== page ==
The Rising Air Purification Market

Jan. 28, 2022

This article originally appeared in the Jan/Feb 2022 issue of WQP as "Water Meets Air"

About the author:

Carol Brzozowski is a freelance writer for WQP. Brzozowski can be reached at [email protected].

In 2019, Chris Tarr decided to add Aerus air purification products into his company’s offerings, which include water services. That move added $2.1 million in revenues, doubling in 2020.

Tarr now owns and operates four Aerus franchises through his company, The Pure Experts, based in southern Maine and New Hampshire.

“We wanted more options than water filtration to offer a healthy home product to our customers,”
Tarr said.

“There’s an amazing synergy between water and air,” said Domenico Brunetti, an Aerus management consultant. “Internal studies we’ve done in the past show people who are worried about water quality issues are usually worried about their air quality. For water dealers, selling and marketing air purifiers should be an easy addition as it increases their bottom line.”

The Impact of COVID-19 on the Air Purification Market

Initially, the COVID-19 pandemic was not a driving factor in adding air purification to his services, Tarr said.

“In Maine, we were the last in the country to get COVID cases, so it didn’t help us at all,” Tarr said of sales. “It actually hurt sales because people were very skeptical ­— they didn’t even believe it was real.”

However, in the fourth quarter of 2020, sales picked up after people started getting sick. While the pandemic made somewhat of an impact, Tarr attributes the overall success of customers’ adaptation of air purification technology to the desire for a more wholistic home health approach.

What is Air Purification?

The U.S. EPA defines air purification (or “treatment” or  “cleaning”) as using technologies to remove contaminants from the air, including airborne viruses and other pathogens, which in turn improves indoor air quality.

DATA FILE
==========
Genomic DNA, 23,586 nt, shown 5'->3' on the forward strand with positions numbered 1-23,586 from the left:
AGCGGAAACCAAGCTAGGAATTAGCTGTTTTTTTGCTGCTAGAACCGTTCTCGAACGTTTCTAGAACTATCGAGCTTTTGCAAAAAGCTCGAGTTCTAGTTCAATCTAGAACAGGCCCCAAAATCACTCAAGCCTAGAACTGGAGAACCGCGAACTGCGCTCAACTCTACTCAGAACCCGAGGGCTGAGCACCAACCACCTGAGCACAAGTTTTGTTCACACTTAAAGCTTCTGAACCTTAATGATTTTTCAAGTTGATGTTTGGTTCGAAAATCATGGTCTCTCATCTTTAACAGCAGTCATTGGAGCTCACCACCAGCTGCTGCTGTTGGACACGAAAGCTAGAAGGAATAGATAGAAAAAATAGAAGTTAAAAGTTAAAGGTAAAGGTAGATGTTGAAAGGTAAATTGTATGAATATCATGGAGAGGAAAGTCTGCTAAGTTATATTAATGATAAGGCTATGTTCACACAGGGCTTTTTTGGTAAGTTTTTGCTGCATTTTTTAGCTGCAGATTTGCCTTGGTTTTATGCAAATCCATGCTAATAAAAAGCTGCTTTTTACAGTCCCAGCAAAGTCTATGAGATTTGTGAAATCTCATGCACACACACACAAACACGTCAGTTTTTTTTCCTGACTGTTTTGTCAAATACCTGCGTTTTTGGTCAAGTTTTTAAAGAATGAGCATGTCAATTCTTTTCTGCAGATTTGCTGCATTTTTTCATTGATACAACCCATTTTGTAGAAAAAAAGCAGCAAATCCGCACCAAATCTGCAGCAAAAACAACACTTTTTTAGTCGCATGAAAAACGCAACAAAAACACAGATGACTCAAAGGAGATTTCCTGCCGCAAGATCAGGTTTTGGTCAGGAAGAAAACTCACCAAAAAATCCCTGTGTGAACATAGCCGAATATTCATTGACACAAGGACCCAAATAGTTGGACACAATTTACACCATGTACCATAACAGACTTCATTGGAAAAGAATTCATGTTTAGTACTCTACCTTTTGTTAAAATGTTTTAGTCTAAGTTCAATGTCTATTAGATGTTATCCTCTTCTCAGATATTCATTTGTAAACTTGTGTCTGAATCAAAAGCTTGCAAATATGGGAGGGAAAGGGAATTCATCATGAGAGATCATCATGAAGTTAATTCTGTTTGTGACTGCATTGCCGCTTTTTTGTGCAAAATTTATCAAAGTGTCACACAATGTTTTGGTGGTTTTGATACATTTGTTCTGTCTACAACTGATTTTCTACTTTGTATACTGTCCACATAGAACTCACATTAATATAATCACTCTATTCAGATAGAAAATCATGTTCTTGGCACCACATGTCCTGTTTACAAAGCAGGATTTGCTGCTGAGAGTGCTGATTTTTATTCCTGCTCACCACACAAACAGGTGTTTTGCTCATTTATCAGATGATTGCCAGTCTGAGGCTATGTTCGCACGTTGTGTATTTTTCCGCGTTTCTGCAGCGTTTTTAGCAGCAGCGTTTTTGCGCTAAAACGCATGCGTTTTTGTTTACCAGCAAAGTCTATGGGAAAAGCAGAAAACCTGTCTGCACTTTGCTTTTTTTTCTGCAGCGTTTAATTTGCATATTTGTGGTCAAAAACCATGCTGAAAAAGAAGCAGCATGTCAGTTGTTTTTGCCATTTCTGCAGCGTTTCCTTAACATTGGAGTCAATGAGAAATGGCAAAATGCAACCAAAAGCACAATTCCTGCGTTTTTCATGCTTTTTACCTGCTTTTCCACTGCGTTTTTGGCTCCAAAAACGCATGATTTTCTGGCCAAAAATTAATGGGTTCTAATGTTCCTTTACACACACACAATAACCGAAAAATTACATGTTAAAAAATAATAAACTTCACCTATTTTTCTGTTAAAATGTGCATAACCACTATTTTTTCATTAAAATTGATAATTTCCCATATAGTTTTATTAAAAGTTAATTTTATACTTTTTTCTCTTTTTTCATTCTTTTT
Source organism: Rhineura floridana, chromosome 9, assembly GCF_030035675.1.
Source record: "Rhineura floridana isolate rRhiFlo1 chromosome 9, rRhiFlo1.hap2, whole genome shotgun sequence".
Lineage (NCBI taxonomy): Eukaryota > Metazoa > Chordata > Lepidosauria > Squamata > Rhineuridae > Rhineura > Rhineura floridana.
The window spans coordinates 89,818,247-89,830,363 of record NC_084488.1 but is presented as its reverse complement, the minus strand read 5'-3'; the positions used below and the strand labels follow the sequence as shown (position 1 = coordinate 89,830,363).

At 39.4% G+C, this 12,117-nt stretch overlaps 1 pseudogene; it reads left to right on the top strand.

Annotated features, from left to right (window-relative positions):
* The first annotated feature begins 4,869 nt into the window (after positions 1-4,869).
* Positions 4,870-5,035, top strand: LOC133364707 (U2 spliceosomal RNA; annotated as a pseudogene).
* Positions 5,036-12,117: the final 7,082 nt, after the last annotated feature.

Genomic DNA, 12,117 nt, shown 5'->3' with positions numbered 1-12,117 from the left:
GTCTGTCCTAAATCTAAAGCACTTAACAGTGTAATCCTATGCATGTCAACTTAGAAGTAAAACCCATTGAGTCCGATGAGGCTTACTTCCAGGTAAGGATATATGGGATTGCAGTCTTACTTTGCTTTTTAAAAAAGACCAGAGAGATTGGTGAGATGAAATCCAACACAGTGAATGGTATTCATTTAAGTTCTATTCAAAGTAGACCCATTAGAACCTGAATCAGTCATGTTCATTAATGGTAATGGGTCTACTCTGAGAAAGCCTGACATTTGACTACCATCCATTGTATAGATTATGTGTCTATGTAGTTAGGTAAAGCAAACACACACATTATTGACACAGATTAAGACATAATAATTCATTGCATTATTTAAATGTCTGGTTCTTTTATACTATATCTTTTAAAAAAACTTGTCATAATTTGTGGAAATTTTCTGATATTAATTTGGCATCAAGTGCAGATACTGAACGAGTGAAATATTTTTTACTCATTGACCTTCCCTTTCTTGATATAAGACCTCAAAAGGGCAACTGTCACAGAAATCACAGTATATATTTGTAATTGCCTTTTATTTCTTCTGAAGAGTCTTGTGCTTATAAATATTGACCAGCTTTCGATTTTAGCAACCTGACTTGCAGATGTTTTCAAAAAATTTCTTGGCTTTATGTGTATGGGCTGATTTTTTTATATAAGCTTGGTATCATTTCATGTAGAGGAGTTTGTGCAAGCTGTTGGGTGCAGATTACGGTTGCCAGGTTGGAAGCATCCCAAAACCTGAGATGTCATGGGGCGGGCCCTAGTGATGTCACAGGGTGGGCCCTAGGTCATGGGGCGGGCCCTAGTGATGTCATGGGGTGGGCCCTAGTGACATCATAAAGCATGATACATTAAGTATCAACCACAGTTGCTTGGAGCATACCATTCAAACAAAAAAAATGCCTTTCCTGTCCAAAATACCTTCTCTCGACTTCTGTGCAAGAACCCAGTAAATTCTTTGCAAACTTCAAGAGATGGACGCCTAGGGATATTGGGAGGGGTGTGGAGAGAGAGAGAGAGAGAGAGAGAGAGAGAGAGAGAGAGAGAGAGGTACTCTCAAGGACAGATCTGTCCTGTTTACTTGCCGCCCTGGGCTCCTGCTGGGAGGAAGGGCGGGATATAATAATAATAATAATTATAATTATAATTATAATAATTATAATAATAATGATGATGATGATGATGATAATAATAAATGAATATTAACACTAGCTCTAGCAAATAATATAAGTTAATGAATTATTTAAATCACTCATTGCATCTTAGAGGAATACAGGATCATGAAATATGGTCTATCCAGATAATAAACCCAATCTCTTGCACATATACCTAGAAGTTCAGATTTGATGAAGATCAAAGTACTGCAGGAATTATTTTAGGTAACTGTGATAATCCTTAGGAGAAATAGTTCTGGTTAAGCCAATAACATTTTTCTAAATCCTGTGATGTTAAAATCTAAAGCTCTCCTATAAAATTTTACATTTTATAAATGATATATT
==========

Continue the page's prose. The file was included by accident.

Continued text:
There are many different types of air cleaning technologies on the market, including mechanical air filters that have long been used and been proven effective when properly used, as well as emerging technologies such as ionization devices, photocatalytic devices, and devices that emit ultraviolet light, said Kacey Fitzpatrick, science communication, EPA Office of Research and Development.

The pandemic has raised awareness and concern about airborne transmission of diseases and about indoor air quality in general, Fitzpatrick said.

“As we repopulate indoor spaces, there is a growing interest in using air purification technologies to reduce the concentrations of airborne pathogens as part of a layered approach for reducing the risk of disease transmission,” Fizpatrick said. “It is also important to follow all relevant public health guidelines, such as mask-wearing and social distancing.”

Aerus cites EPA information that people spend 90% of their time indoors, and indoor pollutant levels may be two to five times — and occasionally more than 100 times — higher than outdoor pollutant levels. Energy-efficient homes trap pollutants.

Sources of indoor air pollution include mold and mildew, ragweed and pollen, tobacco smoke, pets and dander, house dust, outside air and chemicals in products.

Beyond by Aerus products are designed to help create a cleaner, healthier and more comfortable living environment at home, work and in other spaces and are used as a complementary technology to public health guidance.

The products are designed to offer various amounts of square footage of coverage, with many featuring ActivePure Technology, HEPA filtration, activated carbon screen and Photocatalytic Oxidation (PCO) complementary technologies.